The way is lost on us.  Jesus’ message is that all of humankind have lost their way and need to be found and rescued, saved, brushed off, patched up, cuddled, fed, and lead home.  Which is to say, we need to be rescued; we need to be saved.  The way is lost on us, and Jesus finds his way to us.  That’s Jesus’ way.  Out of so much love for the world, God sends his only Son to seek us out and save us.  In English the verbs to save, to salvage, to salve come from the same etymological root.  And it’s true also in the Greek.  Jesus has come to save us, to salvage our lives, to salve our wounds.  Because that’s the way God is.  We hear the prophet Isaiah’s call, “Prepare the way.”  Jesus makes it happen by coming to us and living with us and dying for us and rising from the dead.  God provides for what God commands.  God becomes the way to God through Jesus.iv I would call this good news, very good news.  Jesus has come to save us, salve us, salvage us.  Jesus finds his way to us.  We don’t find Jesus; he finds us, we who are prone to get lost in life.  That’s the way it is with Jesus.

If this is a season of your life where you are full of clarity and confidence, where all seems right in heaven and on earth, how wonderful.  Enjoy it.  Share it.  Share it generously.  If, however, this is season of your life where you are lost – something about your past or your present or your future – and you’re lost, then take enormous comfort.  Jesus will find his way to you, presuming you need to be rescued.  Jesus bridges the way between us and the God whom he calls Father.  Jesus is God Emmanuel, God with us, God with you, even today.  Even if your only experience just now is longing for God and a feeling of emptiness, God is in the emptiness.  God is with you.

i The word “repentance,” used in this gospel passage, comes from a non-religious Classical Greek word: metanoia, a preposition, meta = after, and a verb, noein = to think.  It literally means, “after mind,” or, as we would say, “a change of mind,” or a change in perception.  For these cousins, John and Jesus, to recognize each other in their “adult roles,” living into their prophesied destinies, was, in itself, an experience of repentance, metanoia.

ii Matthew 13:54-57.

iii Luke 7:18-23: “The disciples of John reported all these things to him. So John summoned two of his disciples and sent them to the Lord to ask, ‘Are you the one who is to come, or are we to wait for another?’ When the men had come to him, they said, ‘John the Baptist has sent us to you to ask, ‘Are you the one who is to come, or are we to wait for another?’ Jesus had just then cured many people of diseases, plagues, and evil spirits, and had given sight to many who were blind. And he answered them, ‘Go and tell John what you have seen and heard: the blind receive their sight, the lame walk, the lepers are cleansed, the deaf hear, the dead are raised, the poor have good news brought to them. And blessed is anyone who takes no offence at me.’”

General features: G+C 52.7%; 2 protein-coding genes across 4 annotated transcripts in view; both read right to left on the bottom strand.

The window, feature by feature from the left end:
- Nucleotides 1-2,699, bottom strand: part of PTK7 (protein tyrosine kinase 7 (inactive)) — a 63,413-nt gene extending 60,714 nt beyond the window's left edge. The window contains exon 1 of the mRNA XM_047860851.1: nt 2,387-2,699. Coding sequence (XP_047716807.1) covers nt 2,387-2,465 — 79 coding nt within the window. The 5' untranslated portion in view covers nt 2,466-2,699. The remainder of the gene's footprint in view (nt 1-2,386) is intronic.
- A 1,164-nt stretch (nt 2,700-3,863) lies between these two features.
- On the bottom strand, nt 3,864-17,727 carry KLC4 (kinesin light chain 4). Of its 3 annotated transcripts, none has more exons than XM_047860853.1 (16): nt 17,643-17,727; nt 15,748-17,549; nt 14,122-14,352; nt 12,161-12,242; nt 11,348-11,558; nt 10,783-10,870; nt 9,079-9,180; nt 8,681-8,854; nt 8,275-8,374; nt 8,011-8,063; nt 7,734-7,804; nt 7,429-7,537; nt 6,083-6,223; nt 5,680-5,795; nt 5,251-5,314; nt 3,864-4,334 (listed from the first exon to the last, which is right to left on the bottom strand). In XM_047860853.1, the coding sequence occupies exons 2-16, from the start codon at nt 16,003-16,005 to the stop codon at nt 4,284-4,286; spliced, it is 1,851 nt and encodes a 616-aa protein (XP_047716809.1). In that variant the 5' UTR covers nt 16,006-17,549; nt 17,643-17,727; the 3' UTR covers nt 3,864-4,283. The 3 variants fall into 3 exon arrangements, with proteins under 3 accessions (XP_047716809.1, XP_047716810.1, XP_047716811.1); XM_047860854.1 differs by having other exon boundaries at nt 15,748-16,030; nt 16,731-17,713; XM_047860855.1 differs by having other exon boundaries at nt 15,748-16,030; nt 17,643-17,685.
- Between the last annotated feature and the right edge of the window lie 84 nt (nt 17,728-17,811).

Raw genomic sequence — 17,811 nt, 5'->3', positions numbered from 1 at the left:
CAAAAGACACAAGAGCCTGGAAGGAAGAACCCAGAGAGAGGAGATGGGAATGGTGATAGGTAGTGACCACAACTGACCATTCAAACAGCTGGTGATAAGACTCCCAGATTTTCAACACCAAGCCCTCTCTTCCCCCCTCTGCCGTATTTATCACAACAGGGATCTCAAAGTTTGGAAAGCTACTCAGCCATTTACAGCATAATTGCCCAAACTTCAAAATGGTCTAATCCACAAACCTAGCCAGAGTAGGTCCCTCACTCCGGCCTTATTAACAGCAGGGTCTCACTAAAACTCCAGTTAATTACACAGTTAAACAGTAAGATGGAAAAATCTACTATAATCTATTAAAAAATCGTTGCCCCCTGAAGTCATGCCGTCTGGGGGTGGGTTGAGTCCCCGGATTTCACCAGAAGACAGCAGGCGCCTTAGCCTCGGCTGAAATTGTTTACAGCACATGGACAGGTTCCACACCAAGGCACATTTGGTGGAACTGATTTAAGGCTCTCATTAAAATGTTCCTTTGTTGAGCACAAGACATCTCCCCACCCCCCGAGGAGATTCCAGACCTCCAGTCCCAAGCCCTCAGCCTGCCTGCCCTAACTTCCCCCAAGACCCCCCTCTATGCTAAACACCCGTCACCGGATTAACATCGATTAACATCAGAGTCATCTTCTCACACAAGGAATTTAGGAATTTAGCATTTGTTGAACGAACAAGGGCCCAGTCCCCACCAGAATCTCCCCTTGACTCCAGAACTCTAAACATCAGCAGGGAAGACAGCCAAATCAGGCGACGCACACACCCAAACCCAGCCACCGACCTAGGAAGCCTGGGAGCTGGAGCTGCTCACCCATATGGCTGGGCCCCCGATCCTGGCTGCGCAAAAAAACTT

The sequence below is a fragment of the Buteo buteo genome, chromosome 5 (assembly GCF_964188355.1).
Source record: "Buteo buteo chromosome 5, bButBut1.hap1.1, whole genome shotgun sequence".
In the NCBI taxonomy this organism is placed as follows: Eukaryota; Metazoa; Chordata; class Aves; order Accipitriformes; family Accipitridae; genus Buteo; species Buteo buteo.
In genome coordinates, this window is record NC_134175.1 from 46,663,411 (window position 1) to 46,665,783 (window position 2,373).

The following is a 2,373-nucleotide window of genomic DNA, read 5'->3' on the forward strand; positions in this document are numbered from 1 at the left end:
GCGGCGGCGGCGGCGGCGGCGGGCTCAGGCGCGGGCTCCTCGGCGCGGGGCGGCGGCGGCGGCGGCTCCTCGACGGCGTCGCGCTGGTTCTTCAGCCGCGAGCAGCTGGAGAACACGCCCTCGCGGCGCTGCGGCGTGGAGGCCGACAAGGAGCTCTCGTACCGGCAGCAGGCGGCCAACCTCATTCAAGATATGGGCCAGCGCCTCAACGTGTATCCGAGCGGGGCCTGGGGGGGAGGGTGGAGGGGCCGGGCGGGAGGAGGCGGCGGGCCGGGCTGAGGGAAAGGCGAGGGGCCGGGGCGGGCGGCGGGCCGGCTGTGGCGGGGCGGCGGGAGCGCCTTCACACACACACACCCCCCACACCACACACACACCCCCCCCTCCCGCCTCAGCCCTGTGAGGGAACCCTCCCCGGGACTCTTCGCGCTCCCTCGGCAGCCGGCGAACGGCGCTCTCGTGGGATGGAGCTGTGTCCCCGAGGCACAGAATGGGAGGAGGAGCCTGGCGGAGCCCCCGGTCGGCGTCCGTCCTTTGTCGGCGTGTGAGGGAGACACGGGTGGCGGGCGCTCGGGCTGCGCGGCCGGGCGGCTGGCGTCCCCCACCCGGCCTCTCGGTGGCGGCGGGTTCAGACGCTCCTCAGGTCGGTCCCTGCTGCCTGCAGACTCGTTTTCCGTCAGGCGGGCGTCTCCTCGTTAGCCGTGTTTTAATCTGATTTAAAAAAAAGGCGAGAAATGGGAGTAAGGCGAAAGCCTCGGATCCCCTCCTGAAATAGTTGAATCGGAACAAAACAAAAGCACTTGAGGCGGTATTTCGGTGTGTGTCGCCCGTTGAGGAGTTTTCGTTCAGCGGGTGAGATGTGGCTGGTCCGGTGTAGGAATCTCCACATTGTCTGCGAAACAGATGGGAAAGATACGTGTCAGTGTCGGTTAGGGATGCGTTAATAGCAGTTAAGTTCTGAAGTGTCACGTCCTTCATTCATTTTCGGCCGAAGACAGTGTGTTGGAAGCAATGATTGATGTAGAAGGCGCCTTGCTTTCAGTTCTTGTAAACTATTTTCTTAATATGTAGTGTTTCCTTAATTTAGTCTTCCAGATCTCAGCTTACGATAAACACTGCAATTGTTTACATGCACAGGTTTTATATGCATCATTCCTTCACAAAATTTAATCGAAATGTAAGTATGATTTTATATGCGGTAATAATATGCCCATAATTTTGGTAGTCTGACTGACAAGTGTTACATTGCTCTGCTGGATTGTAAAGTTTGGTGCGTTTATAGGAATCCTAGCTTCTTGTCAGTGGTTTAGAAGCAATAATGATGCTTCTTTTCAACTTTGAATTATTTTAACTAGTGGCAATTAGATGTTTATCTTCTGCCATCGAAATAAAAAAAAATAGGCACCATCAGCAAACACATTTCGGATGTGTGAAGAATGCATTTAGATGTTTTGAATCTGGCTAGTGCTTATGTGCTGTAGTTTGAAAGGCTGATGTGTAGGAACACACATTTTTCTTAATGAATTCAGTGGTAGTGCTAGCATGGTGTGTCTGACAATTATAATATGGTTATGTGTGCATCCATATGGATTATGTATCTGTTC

Matthew 11:2-6: “When John heard in prison what the Messiah was doing, he sent word by his disciples and said to him, ‘Are you the one who is to come, or are we to wait for another?’ Jesus answered them, ‘Go and tell John what you hear and see: the blind receive their sight, the lame walk, the lepers are cleansed, the deaf hear, the dead are raised, and the poor have good news brought to them. And blessed is anyone who takes no offence at me.’”

See also Acts 19: 1-7, 18-25.

iv Saint Irenaeus (c. 202), Bishop of Lyons, said that “the Son of God became the Son of man: so that man, by entering into communion with the Word and thus receiving divine sonship, might become a son of God.”  Saint Athanasius (295-373), Bishop of Alexandria, wrote that “God became man so that we might become children of God.”

© 2009

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  1. Ruth West on January 12, 2017 at 22:08

    Br. Curtis and Br. David, thanks for this sermon. It explains some words I had not heard interpreted before. The meaning of the word saved as to salvage, salve as “Jesus came to save us, to salvage our lives, to salve our wounds.” He is my Savior; the one who has saved me, salvaged my life from destruction, salved my wounds. Praise His holy name.

  2. David Cranmer on January 12, 2017 at 21:51

    This is a great sermon. I especially like your reference to the idea that “lost” may mean something besides not having accepted Jesus as Lord and Savior. There are times when I experience a situation where I don’t which way is up. I am truly lost in that situation. It is good to be reminded that Jesus will reach me. Br. Curtis, thank you, DavC

  3. Margo on January 12, 2017 at 12:20

    Dear Br. Curtis,
    I love this sermon. It is one I have it filed, stored and starred to help call me back from the faithless wanderings my heart often takes.
    “The opposite of doubt is not certainty but faith ” some one else also said.
    Thank you for your anchoring words.